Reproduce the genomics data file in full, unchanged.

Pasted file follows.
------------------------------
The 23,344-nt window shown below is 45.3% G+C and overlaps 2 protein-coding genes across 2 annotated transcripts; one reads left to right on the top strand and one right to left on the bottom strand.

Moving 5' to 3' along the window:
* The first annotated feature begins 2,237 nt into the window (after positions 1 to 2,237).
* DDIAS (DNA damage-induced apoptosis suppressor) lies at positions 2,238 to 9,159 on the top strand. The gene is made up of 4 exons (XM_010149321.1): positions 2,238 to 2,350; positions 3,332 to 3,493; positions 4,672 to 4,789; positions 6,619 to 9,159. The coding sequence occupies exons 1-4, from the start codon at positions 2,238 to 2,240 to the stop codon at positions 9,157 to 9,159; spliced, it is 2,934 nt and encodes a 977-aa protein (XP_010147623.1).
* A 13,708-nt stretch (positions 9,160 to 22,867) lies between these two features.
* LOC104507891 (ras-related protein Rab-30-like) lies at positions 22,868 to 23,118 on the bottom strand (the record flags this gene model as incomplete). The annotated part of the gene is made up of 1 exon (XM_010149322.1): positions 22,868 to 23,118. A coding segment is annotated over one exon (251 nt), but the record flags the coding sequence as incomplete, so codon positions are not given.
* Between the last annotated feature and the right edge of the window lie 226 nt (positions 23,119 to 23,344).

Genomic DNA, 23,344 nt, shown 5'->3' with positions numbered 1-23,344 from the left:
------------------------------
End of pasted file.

The 23,344-nt window shown below is 45.3% G+C and overlaps 2 protein-coding genes across 2 annotated transcripts; one reads left to right on the top strand and one right to left on the bottom strand.

Moving 5' to 3' along the window:
* The first annotated feature begins 2,237 nt into the window (after positions 1 to 2,237).
* DDIAS (DNA damage-induced apoptosis suppressor) lies at positions 2,238 to 9,159 on the top strand. The gene is made up of 4 exons (XM_010149321.1): positions 2,238 to 2,350; positions 3,332 to 3,493; positions 4,672 to 4,789; positions 6,619 to 9,159. The coding sequence occupies exons 1-4, from the start codon at positions 2,238 to 2,240 to the stop codon at positions 9,157 to 9,159; spliced, it is 2,934 nt and encodes a 977-aa protein (XP_010147623.1).
* A 13,708-nt stretch (positions 9,160 to 22,867) lies between these two features.
* LOC104507891 (ras-related protein Rab-30-like) lies at positions 22,868 to 23,118 on the bottom strand (the record flags this gene model as incomplete). The annotated part of the gene is made up of 1 exon (XM_010149322.1): positions 22,868 to 23,118. A coding segment is annotated over one exon (251 nt), but the record flags the coding sequence as incomplete, so codon positions are not given.
* Between the last annotated feature and the right edge of the window lie 226 nt (positions 23,119 to 23,344).

Genomic DNA, 23,344 nt, shown 5'->3' with positions numbered 1-23,344 from the left: